Have faith in Yzerman's Lightning plan
Funny how this is working out. The Lightning keeps trading valuable parts, and the team keeps winning. As much as general manager Steve Yzerman looks to the future, his team won't give up on the present. In the past week, the Lightning has shipped off veterans Dominic Moore, Pavel Kubina and Steve Downie for draft picks and prospects. In that span, the Lightning has won three in a row to pull within five points of a playoff spot. So is Yzerman making a mistake? Has he given up too soon? Should he have waited a little longer to close the door on this season? Absolutely not.
Here are five reasons Yzerman is doing the right thing.
1. The Lightning isn't going anywhere.
True, the Lightning is five points out of a playoff spot this morning. But even if it was to sneak into the playoffs, do you really think it would do any damage? Do you really think it could hang with the Rangers or Bruins in a seven-game series? Or the Flyers or Penguins? There's a reason the Lightning is still five points out of the playoff pack. It is not that good! Despite a recent revival, the Lightning entered Wednesday's games 30th -- that's last in the league -- in goals against average, 29th in power play and 25th in penalty killing, and it is just awful on the road. If a team can't stop its opponent from scoring, and has lousy special teams and trouble winning on the road, it has no prayer in the playoffs.
2. The draft picks are worth more than the players.
Dominic Moore is a solid third-line player. But if you can trade a third-liner who is 31 years old and had four goals and was minus-10 for a second-round pick, don't you make that trade in an second? Pavel Kubina is a dependable defenseman. But if you can trade a No. 5 defenseman who turns 35 in April for a second-round pick, don't you make that trade in a second? Steve Downie is a gritty player and has decent skills. But if you can trade a second-line forward with discipline issues who has become a target for referees for a first-round pick, don't you make that trade in a second?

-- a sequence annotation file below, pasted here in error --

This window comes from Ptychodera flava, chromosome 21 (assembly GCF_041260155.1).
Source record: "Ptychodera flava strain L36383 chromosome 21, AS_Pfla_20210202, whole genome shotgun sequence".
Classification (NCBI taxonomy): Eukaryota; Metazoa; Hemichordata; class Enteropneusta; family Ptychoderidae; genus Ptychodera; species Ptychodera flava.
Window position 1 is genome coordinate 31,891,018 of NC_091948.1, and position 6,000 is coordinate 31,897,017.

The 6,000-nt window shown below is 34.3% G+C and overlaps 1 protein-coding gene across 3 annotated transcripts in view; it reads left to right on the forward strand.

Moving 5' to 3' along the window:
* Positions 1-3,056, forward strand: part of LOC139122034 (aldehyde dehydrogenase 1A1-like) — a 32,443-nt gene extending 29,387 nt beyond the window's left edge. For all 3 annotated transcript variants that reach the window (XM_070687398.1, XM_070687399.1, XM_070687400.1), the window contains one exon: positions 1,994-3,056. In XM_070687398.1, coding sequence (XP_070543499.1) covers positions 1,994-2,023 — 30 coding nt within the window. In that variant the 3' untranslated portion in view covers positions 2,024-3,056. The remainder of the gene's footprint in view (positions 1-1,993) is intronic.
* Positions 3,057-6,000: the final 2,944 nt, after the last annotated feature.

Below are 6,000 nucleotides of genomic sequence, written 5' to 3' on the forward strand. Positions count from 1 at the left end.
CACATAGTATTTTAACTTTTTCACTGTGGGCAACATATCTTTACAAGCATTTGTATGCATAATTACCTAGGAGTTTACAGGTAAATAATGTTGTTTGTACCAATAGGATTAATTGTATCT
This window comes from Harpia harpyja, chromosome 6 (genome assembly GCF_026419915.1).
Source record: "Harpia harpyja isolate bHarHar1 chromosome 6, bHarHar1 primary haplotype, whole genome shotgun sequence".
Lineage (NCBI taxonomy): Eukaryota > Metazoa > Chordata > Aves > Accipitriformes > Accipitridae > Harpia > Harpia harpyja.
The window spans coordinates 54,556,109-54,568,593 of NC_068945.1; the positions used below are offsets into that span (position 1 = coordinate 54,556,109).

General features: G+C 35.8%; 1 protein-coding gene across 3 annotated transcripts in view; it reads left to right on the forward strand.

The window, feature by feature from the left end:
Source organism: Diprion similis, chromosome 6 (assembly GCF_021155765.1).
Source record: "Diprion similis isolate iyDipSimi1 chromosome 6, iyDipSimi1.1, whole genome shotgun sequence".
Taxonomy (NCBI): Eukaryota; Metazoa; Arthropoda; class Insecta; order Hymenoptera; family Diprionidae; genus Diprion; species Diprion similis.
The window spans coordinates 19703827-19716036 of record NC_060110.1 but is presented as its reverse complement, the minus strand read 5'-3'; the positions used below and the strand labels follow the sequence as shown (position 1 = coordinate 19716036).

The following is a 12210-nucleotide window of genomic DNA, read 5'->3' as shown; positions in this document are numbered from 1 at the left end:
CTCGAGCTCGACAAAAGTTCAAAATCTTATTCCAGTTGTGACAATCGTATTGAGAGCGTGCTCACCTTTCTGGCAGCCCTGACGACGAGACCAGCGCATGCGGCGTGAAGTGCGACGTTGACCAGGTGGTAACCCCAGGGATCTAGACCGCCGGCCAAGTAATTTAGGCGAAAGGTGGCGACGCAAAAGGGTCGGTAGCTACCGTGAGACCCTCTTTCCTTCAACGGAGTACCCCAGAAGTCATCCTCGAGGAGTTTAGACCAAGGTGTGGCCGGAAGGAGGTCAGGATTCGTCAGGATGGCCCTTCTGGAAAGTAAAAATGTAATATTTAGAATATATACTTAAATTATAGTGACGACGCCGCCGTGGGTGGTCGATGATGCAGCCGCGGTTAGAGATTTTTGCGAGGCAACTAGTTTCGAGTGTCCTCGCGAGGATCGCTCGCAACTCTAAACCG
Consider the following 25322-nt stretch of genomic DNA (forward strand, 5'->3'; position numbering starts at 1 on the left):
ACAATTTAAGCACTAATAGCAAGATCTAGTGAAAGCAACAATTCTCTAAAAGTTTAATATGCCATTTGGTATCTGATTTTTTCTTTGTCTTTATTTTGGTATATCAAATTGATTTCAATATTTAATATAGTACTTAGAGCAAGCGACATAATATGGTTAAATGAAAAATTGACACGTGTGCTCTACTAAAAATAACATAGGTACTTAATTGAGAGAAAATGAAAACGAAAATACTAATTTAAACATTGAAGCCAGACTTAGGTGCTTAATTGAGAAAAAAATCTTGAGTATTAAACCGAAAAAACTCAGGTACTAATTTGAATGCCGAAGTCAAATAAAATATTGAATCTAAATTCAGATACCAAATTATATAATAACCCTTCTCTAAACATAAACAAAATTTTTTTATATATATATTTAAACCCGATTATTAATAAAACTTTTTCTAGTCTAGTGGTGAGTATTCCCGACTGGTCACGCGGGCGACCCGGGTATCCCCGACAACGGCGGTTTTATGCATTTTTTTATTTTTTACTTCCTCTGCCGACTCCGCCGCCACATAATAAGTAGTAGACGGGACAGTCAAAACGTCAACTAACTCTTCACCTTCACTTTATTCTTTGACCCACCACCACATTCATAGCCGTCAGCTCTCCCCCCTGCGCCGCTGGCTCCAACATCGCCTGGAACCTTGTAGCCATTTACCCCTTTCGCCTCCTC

3. The time to trade is now.
The trade deadline is Monday. So why didn't Yzerman wait until the last minute to see where the Lightning stood before making his moves? Why didn't he sit tight and make his moves in the summer? The answer: The offers he accepted likely weren't going to be there in a few days and definitely weren't going to be there in the summer. The Flyers wanted a depth defenseman like Kubina right now. The Sharks needed a third-line center like Moore right now. If Yzerman had hemmed and hawed, the Flyers and Sharks would have sought out other teams to fill their immediate needs.
4. The moves give the Lightning flexibility.
It's never a bad idea to clear salary cap space while collecting draft picks. If the Lightning wants to move up in the draft this summer, it has the picks to maneuver. If it wants to acquire a good player (goalie? top defenseman?) in a trade, it has the picks to swap and the cap room to take on a high salary. Or it can use the draft choices to select as many as six players in the first two rounds. Come this summer, those draft picks will be way more valuable than Moore, Kubina and Downie.
5. It's all part of the master plan.
Do you want a team that scrambles every year just to make the playoffs, only to get bounced after a round or two? Or would you rather have a team that gets good, stays good and competes for the Stanley Cup every season? As it was constructed a week ago with a leaky defense, shoddy goaltending and not enough secondary scoring, the Lightning was that mediocre first team. There's no guarantee the Lightning will ever become that team that’s always in the running, but collecting draft picks, clearing salary and building around young players is how a team gives itself a chance to become a consistent winner. That's why Yzerman should not be finished, especially with Vinny Lecavalier out at least three weeks with a hand fracture. If someone calls about Ryan Malone, Yzerman should pick up. If someone asks about Adam Hall, he should listen. If someone makes an offer for Nate Thompson or Dwayne Roloson or Brett Clark, he should consider it. These moves aren't about the mediocre present but a potentially great future.